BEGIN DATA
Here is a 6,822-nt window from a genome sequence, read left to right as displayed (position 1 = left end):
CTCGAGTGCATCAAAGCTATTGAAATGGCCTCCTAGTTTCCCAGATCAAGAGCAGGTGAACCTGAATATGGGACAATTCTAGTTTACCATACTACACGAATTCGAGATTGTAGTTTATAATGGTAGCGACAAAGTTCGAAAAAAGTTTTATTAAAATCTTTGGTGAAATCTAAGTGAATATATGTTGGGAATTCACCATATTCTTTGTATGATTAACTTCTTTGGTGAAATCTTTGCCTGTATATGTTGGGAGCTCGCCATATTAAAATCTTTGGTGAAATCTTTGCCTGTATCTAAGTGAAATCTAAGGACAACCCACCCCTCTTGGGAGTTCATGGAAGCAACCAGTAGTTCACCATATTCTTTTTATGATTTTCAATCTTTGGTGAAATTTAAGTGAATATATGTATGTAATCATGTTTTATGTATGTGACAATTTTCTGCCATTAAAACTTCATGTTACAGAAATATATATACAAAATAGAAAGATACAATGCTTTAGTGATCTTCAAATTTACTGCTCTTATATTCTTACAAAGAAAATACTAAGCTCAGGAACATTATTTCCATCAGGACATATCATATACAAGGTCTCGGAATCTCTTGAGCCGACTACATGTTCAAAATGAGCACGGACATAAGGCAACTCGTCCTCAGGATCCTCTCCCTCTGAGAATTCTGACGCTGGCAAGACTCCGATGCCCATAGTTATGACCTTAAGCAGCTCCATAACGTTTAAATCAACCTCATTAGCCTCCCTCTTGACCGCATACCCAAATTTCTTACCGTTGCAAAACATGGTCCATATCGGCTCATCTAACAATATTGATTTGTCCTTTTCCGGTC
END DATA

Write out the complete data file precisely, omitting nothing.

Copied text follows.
Here is a 6,822-nt window from a genome sequence, read left to right as displayed (position 1 = left end):
CTCGAGTGCATCAAAGCTATTGAAATGGCCTCCTAGTTTCCCAGATCAAGAGCAGGTGAACCTGAATATGGGACAATTCTAGTTTACCATACTACACGAATTCGAGATTGTAGTTTATAATGGTAGCGACAAAGTTCGAAAAAAGTTTTATTAAAATCTTTGGTGAAATCTAAGTGAATATATGTTGGGAATTCACCATATTCTTTGTATGATTAACTTCTTTGGTGAAATCTTTGCCTGTATATGTTGGGAGCTCGCCATATTAAAATCTTTGGTGAAATCTTTGCCTGTATCTAAGTGAAATCTAAGGACAACCCACCCCTCTTGGGAGTTCATGGAAGCAACCAGTAGTTCACCATATTCTTTTTATGATTTTCAATCTTTGGTGAAATTTAAGTGAATATATGTATGTAATCATGTTTTATGTATGTGACAATTTTCTGCCATTAAAACTTCATGTTACAGAAATATATATACAAAATAGAAAGATACAATGCTTTAGTGATCTTCAAATTTACTGCTCTTATATTCTTACAAAGAAAATACTAAGCTCAGGAACATTATTTCCATCAGGACATATCATATACAAGGTCTCGGAATCTCTTGAGCCGACTACATGTTCAAAATGAGCACGGACATAAGGCAACTCGTCCTCAGGATCCTCTCCCTCTGAGAATTCTGACGCTGGCAAGACTCCGATGCCCATAGTTATGACCTTAAGCAGCTCCATAACGTTTAAATCAACCTCATTAGCCTCCCTCTTGACCGCATACCCAAATTTCTTACCGTTGCAAAACATGGTCCATATCGGCTCATCTAACAATATTGATTTGTCCTTTTCCGGTC